Roman law did not regard as a fugitive a slave who fled in order to ask a friend of his master to beg indulgence of the latter. A master could be severe in individual cases without damaging the reputation for kindness of the master class as a whole. For clemency could be requested and decided only between peers. A slave who asked for clemency would have been regarded as impudent for having taken it upon himself to prejudge which of the two paternal masks the master would choose to wear.

St. Paul, in one sense, is treating Philemon as a peer ("fellow servant"), but in another sense reminds Philemon of his authority over him in the Church. Philemon's vocation as paterfamilias of his own household is recognized by St. Paul, and the Apostle approaches the issue in such a classically Roman way that Philemon's standing in society is not jeopardized. Philemon is both cooled by the Apostle and given an open door to leniency and kindness toward Onesimus.

In the end St. Paul continues the duality between being a fellow worker with Philemon (a peer) and expecting due obedience from Philemon (a master to a servant). He also throws in some weighty names, including two Gospel writers, to let Philemon know that, just as Philemon's slave problems are most likely known in the city where Philemon resides, so also Philemon's spiritual situation is known among the leaders of the Church. Given the opening and ending of the epistle, it is my private opinion that Philemon was a bishop.

Today we would expect St. Paul to lobby for the abolition of slavery. It was different then. As said above, slavery was so matter-of-fact that it was hard to conceive of not having slaves. Freeing slaves was not what the Gospel was about. St. John Chrysostom writes regarding the service of slaves, perhaps meaning Christian slaves:
Thirdly, that we ought not to withdraw slaves from the service of their masters. For if Paul, who had such confidence in Philemon, was unwilling to detain Onesimus, so useful and serviceable to minister to himself, without the consent of his master, much less ought we so to act. For if the servant is so excellent, he ought by all means to continue in that service, and to acknowledge the authority of his master, that he may be the occasion of benefit to all in that house. Why do you take the candle from the candlestick to place it in the bushel? [Homily on Philemon - Argument]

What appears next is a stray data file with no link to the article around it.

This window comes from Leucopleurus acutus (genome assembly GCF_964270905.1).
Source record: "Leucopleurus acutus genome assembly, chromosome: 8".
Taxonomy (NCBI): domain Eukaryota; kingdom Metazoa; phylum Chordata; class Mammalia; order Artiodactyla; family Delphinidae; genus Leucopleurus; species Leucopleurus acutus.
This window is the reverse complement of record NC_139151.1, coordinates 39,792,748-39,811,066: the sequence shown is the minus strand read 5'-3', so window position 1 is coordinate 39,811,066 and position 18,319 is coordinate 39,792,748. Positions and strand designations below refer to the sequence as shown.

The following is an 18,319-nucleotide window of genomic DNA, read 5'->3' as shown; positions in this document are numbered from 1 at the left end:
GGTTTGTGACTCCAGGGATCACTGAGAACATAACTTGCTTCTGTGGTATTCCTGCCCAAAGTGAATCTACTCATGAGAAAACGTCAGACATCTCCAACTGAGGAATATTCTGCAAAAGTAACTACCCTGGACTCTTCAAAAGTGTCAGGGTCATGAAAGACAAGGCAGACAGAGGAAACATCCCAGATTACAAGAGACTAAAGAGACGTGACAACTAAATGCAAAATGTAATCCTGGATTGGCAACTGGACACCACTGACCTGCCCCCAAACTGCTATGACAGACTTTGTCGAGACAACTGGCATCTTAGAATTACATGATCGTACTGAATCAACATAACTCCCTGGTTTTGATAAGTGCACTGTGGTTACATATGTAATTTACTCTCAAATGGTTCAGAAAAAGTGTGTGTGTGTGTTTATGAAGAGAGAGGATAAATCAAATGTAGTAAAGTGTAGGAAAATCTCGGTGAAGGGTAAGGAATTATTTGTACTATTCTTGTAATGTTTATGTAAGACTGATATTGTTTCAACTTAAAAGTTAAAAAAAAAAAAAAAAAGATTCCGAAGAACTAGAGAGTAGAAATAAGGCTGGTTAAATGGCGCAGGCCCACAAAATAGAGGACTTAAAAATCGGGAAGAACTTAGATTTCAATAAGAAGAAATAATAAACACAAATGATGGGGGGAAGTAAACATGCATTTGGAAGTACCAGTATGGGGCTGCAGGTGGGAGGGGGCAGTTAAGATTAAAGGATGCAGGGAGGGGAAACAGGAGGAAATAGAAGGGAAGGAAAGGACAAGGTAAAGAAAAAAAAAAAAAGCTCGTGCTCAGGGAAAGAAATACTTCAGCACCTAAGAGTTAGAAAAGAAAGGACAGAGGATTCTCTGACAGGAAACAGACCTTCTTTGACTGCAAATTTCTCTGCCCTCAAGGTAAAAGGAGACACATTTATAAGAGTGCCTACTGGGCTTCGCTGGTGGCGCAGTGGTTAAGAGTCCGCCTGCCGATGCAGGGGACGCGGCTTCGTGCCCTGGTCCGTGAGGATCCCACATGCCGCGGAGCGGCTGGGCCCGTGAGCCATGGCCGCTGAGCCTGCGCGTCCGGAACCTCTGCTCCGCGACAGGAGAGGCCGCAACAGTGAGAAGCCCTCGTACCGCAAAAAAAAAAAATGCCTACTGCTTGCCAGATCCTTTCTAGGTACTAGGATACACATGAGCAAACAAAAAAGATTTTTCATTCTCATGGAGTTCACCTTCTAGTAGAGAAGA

He goes on to emphasize that what is important is not removing slaves from servitude, but that through the circumstances of slavery each slave gives witness to the Gospel of Christ - specifically by showing obedience with love and affection, benefiting the household in the fear of God. At the end of this sermon St. John Chrysostom adds one more thing: that masters should not look down on their slaves (as was the absolute norm), but regard them after the fashion of St. Paul toward Onesimus. In this way, from this single example, we see that much of the harshness and dehumanizing aspects of slavery were nullified by Christianity's devotion to faith and love in Jesus Christ.

Our opposition to slavery today is more about the morality of all men being created equal and the expression of that in the creation of society. For the first Christians it was not in dispute that all men are created equal - but that equality was one of being in the image of God and being held in slavery to sin, death, and the devil. The witness of the Gospel did not demand the release of all slaves, but rather that the light of spiritual release from mortality, sin, and the demonic forces should be carried into all aspects of life - including slavery. Thus slavery's dehumanization should have been supplanted among the Christians on the societal level, and the personal dehumanization that each slave identified himself with was supplanted by communion with dignified, royal, Divine Humanity of Jesus Christ.